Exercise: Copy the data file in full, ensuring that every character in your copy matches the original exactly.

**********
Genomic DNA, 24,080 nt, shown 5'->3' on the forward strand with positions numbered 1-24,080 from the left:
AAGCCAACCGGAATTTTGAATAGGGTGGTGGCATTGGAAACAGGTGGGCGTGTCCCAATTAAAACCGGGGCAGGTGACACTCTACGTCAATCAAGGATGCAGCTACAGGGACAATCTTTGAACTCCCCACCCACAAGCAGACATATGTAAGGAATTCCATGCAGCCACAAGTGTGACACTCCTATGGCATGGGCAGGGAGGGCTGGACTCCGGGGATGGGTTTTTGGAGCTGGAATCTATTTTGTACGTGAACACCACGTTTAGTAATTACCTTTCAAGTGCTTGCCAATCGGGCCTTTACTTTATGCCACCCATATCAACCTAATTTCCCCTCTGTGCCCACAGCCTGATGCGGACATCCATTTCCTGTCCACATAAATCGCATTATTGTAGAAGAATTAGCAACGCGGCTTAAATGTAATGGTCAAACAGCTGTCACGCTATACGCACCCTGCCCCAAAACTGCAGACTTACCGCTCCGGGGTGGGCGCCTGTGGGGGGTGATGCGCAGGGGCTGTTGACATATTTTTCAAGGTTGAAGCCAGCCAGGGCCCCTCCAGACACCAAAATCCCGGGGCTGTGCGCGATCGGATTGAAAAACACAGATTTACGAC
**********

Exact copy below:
Genomic DNA, 24,080 nt, shown 5'->3' on the forward strand with positions numbered 1-24,080 from the left:
AAGCCAACCGGAATTTTGAATAGGGTGGTGGCATTGGAAACAGGTGGGCGTGTCCCAATTAAAACCGGGGCAGGTGACACTCTACGTCAATCAAGGATGCAGCTACAGGGACAATCTTTGAACTCCCCACCCACAAGCAGACATATGTAAGGAATTCCATGCAGCCACAAGTGTGACACTCCTATGGCATGGGCAGGGAGGGCTGGACTCCGGGGATGGGTTTTTGGAGCTGGAATCTATTTTGTACGTGAACACCACGTTTAGTAATTACCTTTCAAGTGCTTGCCAATCGGGCCTTTACTTTATGCCACCCATATCAACCTAATTTCCCCTCTGTGCCCACAGCCTGATGCGGACATCCATTTCCTGTCCACATAAATCGCATTATTGTAGAAGAATTAGCAACGCGGCTTAAATGTAATGGTCAAACAGCTGTCACGCTATACGCACCCTGCCCCAAAACTGCAGACTTACCGCTCCGGGGTGGGCGCCTGTGGGGGGTGATGCGCAGGGGCTGTTGACATATTTTTCAAGGTTGAAGCCAGCCAGGGCCCCTCCAGACACCAAAATCCCGGGGCTGTGCGCGATCGGATTGAAAAACACAGATTTACGAC